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Where can we find all the guidelines of modern objective-C and what is the advantage of replacing the older version of code with modern objective C code. Apart from easy usage, is there any reduction in processing time?

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No. If anything, upgrading from objective-c 1.0 to 2.0 would produce slower, more verbose code. –  CodaFi Dec 7 '12 at 22:11
The reason for updating is that Apple requires it, if you want to play in their playground. –  Hot Licks Dec 7 '12 at 22:20
@CodaFi what makes you think so? I dont want to start a flame war but I really dont think so AND I cant see how you could be right with such a general statement. –  Daij-Djan Dec 7 '12 at 23:27
@Daij-Djan Objective-C 2.0 style syntax necessitates both verbosity (if you look at 1.0, a lot of it was iVars and id's everywhere), and a 64 bit runtime (32 on iOS, but that's not the point). Structures, primtives and objects got larger, and slower. And may I say to you: generalities inspire generalities ;) –  CodaFi Dec 7 '12 at 23:55
The 64 bit runtime is significantly faster than the old runtime in many areas (in particular, message sending and exception handling), as well as being much less fragile, and having better C++ interoperability. –  Catfish_Man Dec 8 '12 at 0:22

2 Answers 2

For more information see:

For me, the evolution of object literals, subscripting, etc. are largely a matter of code legibility (syntactic sugar, as Grady puts it). Some of these new features, like strongly typed enums, also facilitate improved code completion. I don't know of any material performance improvements that the features introduced with Xcode 4.5 offer us over what we had with, for example, Xcode 4.3.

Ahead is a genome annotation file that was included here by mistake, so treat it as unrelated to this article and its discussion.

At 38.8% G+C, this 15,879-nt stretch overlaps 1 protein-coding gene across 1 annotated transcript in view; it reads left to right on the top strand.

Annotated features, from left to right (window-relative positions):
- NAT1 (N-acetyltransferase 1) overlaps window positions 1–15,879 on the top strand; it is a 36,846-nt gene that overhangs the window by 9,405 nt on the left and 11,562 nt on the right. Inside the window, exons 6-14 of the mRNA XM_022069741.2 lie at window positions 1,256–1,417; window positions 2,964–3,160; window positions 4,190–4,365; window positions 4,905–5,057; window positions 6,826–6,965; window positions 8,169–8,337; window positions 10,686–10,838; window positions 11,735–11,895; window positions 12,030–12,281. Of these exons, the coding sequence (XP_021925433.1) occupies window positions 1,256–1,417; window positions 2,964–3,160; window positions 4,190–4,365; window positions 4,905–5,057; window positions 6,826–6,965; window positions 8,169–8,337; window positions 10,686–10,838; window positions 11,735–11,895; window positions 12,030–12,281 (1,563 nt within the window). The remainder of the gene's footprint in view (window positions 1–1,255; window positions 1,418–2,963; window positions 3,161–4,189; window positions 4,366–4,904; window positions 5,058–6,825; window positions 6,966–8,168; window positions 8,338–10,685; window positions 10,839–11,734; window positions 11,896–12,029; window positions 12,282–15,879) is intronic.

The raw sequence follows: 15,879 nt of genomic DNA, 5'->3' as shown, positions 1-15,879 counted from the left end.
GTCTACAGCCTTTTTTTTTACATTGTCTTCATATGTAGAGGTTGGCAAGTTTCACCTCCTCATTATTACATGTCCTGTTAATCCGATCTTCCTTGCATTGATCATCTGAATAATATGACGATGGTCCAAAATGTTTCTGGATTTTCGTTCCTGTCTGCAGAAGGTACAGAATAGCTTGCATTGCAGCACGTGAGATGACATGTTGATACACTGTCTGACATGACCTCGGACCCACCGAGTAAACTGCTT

In short, while I'm an advocate of the new features, I don't see any need to rush out and refactor your old code.

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Most of the things you list are compiler features, not language features. –  CodaFi Dec 7 '12 at 22:12
CodaFi the line gets pretty blurry as a language feature requires a Clang feature... –  Grady Player Dec 7 '12 at 22:13
@GradyPlayer typed enums have been around for a while. If having a macro to make them easier is a language feature, then I wonder why we aren't just using it directly? At compile time, it all looks the same anyhow. –  CodaFi Dec 7 '12 at 22:14
All of these features are language features, just like ARC. Clang's supported Objective-C is the defacto latest Objective-C. –  jshier Dec 8 '12 at 0:23
Typed enums are a relatively new feature borrowed from C++11 actually. And yes, compiler features are language features. –  Catfish_Man Dec 8 '12 at 0:23

there can be advantages in processing time, things like fast enumeration are supposed to be much faster... ie

NSArray * array = [array withObjects:@"a",@"b",@"c",nil];

for (int i = 0 ; i<[array count]; i++)
     NSLog(@"%@",[array objectAtIndex:i]);

should be slower than:

NSArray * array = @[@"a",@"b",@"c"];

for (id object in array)

depending on how far back you are talking, the introduction of @property's makes memory management much more manageable.

Blocks are amazing!

exception handling is better now @try{} vs NS_DURING, etc.

literal syntax is just syntactic sugar... but it is nice if it is available.

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The "for (id object in array)" is not part of the Modern Objective-C advances, is it? We've had that for a while. If anything, during the Modern Objective-C presentation, the demonstrated enumerateObjectsUsingBlock rather than either of those two constructs. –  Rob Dec 7 '12 at 22:23
it is modern, as it couldnt be done before Objective-C 2.0 and anything with blocks is cool –  Grady Player Dec 7 '12 at 22:24
Agreed. But when I heard the OP say "Modern Objective-C", I assumed he was not talking about Objective-C 2.0, but rather all of those features that came with Xcode 4.4 and 4.5, which Apple included in their "Modern Objective-C" presentation and which are implemented if you do "Edit" - "Refactor" - "Convert to Modern Objective-C". –  Rob Dec 7 '12 at 22:49

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